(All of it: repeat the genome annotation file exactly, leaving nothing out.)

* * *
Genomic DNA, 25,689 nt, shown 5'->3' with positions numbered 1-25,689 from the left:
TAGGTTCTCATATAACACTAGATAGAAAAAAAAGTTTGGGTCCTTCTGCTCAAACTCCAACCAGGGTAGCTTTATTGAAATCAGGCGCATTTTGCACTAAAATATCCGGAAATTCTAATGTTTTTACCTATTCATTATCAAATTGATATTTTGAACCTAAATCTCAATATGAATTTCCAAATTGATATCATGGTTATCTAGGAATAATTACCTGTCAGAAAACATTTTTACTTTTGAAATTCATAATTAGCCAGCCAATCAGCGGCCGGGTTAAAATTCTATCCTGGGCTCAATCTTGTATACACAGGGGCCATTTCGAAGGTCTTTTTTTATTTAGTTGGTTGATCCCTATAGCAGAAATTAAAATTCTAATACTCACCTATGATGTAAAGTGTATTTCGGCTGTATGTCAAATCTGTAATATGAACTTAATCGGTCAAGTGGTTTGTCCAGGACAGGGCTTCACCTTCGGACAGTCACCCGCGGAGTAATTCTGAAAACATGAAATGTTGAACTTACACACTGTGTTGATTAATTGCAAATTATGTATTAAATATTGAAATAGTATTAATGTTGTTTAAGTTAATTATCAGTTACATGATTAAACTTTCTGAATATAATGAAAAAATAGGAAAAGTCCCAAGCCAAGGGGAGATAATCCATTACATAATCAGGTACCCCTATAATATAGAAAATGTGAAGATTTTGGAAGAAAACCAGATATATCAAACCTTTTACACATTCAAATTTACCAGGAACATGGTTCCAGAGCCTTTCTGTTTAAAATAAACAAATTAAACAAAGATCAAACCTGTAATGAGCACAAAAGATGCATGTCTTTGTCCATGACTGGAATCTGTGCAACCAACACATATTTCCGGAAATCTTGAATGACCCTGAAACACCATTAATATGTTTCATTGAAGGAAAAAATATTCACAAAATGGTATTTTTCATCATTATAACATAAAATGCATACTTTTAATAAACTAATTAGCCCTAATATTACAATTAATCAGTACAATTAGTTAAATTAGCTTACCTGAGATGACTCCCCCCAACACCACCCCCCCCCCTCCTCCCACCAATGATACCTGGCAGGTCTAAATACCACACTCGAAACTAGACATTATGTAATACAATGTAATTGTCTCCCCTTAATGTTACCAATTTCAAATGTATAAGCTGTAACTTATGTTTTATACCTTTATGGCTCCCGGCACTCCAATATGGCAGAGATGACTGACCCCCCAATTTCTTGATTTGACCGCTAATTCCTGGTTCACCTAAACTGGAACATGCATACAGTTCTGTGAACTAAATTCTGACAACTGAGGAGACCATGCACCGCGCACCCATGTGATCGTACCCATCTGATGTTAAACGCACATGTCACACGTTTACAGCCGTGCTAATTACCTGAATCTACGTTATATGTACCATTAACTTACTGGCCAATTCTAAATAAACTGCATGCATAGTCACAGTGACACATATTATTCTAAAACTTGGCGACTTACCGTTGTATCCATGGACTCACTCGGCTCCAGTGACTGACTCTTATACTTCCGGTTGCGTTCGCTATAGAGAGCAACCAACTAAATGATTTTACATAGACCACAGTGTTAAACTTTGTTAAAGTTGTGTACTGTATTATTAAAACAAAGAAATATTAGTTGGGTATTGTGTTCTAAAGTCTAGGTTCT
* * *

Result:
Genomic DNA, 25,689 nt, shown 5'->3' with positions numbered 1-25,689 from the left:
TAGGTTCTCATATAACACTAGATAGAAAAAAAAGTTTGGGTCCTTCTGCTCAAACTCCAACCAGGGTAGCTTTATTGAAATCAGGCGCATTTTGCACTAAAATATCCGGAAATTCTAATGTTTTTACCTATTCATTATCAAATTGATATTTTGAACCTAAATCTCAATATGAATTTCCAAATTGATATCATGGTTATCTAGGAATAATTACCTGTCAGAAAACATTTTTACTTTTGAAATTCATAATTAGCCAGCCAATCAGCGGCCGGGTTAAAATTCTATCCTGGGCTCAATCTTGTATACACAGGGGCCATTTCGAAGGTCTTTTTTTATTTAGTTGGTTGATCCCTATAGCAGAAATTAAAATTCTAATACTCACCTATGATGTAAAGTGTATTTCGGCTGTATGTCAAATCTGTAATATGAACTTAATCGGTCAAGTGGTTTGTCCAGGACAGGGCTTCACCTTCGGACAGTCACCCGCGGAGTAATTCTGAAAACATGAAATGTTGAACTTACACACTGTGTTGATTAATTGCAAATTATGTATTAAATATTGAAATAGTATTAATGTTGTTTAAGTTAATTATCAGTTACATGATTAAACTTTCTGAATATAATGAAAAAATAGGAAAAGTCCCAAGCCAAGGGGAGATAATCCATTACATAATCAGGTACCCCTATAATATAGAAAATGTGAAGATTTTGGAAGAAAACCAGATATATCAAACCTTTTACACATTCAAATTTACCAGGAACATGGTTCCAGAGCCTTTCTGTTTAAAATAAACAAATTAAACAAAGATCAAACCTGTAATGAGCACAAAAGATGCATGTCTTTGTCCATGACTGGAATCTGTGCAACCAACACATATTTCCGGAAATCTTGAATGACCCTGAAACACCATTAATATGTTTCATTGAAGGAAAAAATATTCACAAAATGGTATTTTTCATCATTATAACATAAAATGCATACTTTTAATAAACTAATTAGCCCTAATATTACAATTAATCAGTACAATTAGTTAAATTAGCTTACCTGAGATGACTCCCCCCAACACCACCCCCCCCCCTCCTCCCACCAATGATACCTGGCAGGTCTAAATACCACACTCGAAACTAGACATTATGTAATACAATGTAATTGTCTCCCCTTAATGTTACCAATTTCAAATGTATAAGCTGTAACTTATGTTTTATACCTTTATGGCTCCCGGCACTCCAATATGGCAGAGATGACTGACCCCCCAATTTCTTGATTTGACCGCTAATTCCTGGTTCACCTAAACTGGAACATGCATACAGTTCTGTGAACTAAATTCTGACAACTGAGGAGACCATGCACCGCGCACCCATGTGATCGTACCCATCTGATGTTAAACGCACATGTCACACGTTTACAGCCGTGCTAATTACCTGAATCTACGTTATATGTACCATTAACTTACTGGCCAATTCTAAATAAACTGCATGCATAGTCACAGTGACACATATTATTCTAAAACTTGGCGACTTACCGTTGTATCCATGGACTCACTCGGCTCCAGTGACTGACTCTTATACTTCCGGTTGCGTTCGCTATAGAGAGCAACCAACTAAATGATTTTACATAGACCACAGTGTTAAACTTTGTTAAAGTTGTGTACTGTATTATTAAAACAAAGAAATATTAGTTGGGTATTGTGTTCTAAAGTCTAGGTTCT